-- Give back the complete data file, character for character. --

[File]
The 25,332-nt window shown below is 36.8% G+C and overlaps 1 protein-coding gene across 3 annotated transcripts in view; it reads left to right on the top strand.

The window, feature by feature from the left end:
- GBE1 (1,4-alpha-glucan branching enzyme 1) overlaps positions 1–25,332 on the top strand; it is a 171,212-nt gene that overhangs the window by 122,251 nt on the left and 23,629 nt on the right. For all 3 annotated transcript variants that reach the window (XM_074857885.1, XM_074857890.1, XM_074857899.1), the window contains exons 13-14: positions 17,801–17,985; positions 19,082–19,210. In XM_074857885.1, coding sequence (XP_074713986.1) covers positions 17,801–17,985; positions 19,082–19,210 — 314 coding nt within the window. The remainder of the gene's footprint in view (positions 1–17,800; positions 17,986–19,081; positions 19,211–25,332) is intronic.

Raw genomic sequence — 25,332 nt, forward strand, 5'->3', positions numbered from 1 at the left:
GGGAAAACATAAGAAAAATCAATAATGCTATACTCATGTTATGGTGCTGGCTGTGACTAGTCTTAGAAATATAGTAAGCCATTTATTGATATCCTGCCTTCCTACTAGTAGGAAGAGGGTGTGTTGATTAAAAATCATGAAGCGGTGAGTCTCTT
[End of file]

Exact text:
The 25,332-nt window shown below is 36.8% G+C and overlaps 1 protein-coding gene across 3 annotated transcripts in view; it reads left to right on the top strand.

The window, feature by feature from the left end:
- GBE1 (1,4-alpha-glucan branching enzyme 1) overlaps positions 1–25,332 on the top strand; it is a 171,212-nt gene that overhangs the window by 122,251 nt on the left and 23,629 nt on the right. For all 3 annotated transcript variants that reach the window (XM_074857885.1, XM_074857890.1, XM_074857899.1), the window contains exons 13-14: positions 17,801–17,985; positions 19,082–19,210. In XM_074857885.1, coding sequence (XP_074713986.1) covers positions 17,801–17,985; positions 19,082–19,210 — 314 coding nt within the window. The remainder of the gene's footprint in view (positions 1–17,800; positions 17,986–19,081; positions 19,211–25,332) is intronic.

Raw genomic sequence — 25,332 nt, forward strand, 5'->3', positions numbered from 1 at the left:
GGGAAAACATAAGAAAAATCAATAATGCTATACTCATGTTATGGTGCTGGCTGTGACTAGTCTTAGAAATATAGTAAGCCATTTATTGATATCCTGCCTTCCTACTAGTAGGAAGAGGGTGTGTTGATTAAAAATCATGAAGCGGTGAGTCTCTT